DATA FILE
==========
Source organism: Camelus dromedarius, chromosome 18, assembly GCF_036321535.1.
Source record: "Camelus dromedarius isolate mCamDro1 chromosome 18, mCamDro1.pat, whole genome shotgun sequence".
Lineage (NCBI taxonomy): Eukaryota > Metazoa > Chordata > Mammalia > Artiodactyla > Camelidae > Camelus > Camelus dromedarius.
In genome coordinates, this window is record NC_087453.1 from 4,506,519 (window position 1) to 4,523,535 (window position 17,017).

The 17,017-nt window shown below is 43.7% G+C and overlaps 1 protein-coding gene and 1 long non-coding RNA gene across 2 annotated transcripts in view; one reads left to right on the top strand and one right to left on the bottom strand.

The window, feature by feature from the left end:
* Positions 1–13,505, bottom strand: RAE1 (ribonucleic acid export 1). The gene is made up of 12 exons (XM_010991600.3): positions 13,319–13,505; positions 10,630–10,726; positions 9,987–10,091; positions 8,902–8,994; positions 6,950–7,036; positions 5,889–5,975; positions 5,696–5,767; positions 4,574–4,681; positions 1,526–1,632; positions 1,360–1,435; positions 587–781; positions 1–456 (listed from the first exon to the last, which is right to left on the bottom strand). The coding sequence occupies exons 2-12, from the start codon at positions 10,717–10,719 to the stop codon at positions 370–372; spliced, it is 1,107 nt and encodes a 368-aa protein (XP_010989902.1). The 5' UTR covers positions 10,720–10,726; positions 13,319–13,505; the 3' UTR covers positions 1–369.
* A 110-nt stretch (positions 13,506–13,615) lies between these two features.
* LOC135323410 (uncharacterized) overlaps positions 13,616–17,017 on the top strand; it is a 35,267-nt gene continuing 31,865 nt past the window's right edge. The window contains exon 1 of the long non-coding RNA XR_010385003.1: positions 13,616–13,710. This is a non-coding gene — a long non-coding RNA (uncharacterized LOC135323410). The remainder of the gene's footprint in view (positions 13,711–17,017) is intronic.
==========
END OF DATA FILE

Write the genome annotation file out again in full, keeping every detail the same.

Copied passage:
Source organism: Camelus dromedarius, chromosome 18, assembly GCF_036321535.1.
Source record: "Camelus dromedarius isolate mCamDro1 chromosome 18, mCamDro1.pat, whole genome shotgun sequence".
Lineage (NCBI taxonomy): Eukaryota > Metazoa > Chordata > Mammalia > Artiodactyla > Camelidae > Camelus > Camelus dromedarius.
In genome coordinates, this window is record NC_087453.1 from 4,506,519 (window position 1) to 4,523,535 (window position 17,017).

The 17,017-nt window shown below is 43.7% G+C and overlaps 1 protein-coding gene and 1 long non-coding RNA gene across 2 annotated transcripts in view; one reads left to right on the top strand and one right to left on the bottom strand.

The window, feature by feature from the left end:
* Positions 1–13,505, bottom strand: RAE1 (ribonucleic acid export 1). The gene is made up of 12 exons (XM_010991600.3): positions 13,319–13,505; positions 10,630–10,726; positions 9,987–10,091; positions 8,902–8,994; positions 6,950–7,036; positions 5,889–5,975; positions 5,696–5,767; positions 4,574–4,681; positions 1,526–1,632; positions 1,360–1,435; positions 587–781; positions 1–456 (listed from the first exon to the last, which is right to left on the bottom strand). The coding sequence occupies exons 2-12, from the start codon at positions 10,717–10,719 to the stop codon at positions 370–372; spliced, it is 1,107 nt and encodes a 368-aa protein (XP_010989902.1). The 5' UTR covers positions 10,720–10,726; positions 13,319–13,505; the 3' UTR covers positions 1–369.
* A 110-nt stretch (positions 13,506–13,615) lies between these two features.
* LOC135323410 (uncharacterized) overlaps positions 13,616–17,017 on the top strand; it is a 35,267-nt gene continuing 31,865 nt past the window's right edge. The window contains exon 1 of the long non-coding RNA XR_010385003.1: positions 13,616–13,710. This is a non-coding gene — a long non-coding RNA (uncharacterized LOC135323410). The remainder of the gene's footprint in view (positions 13,711–17,017) is intronic.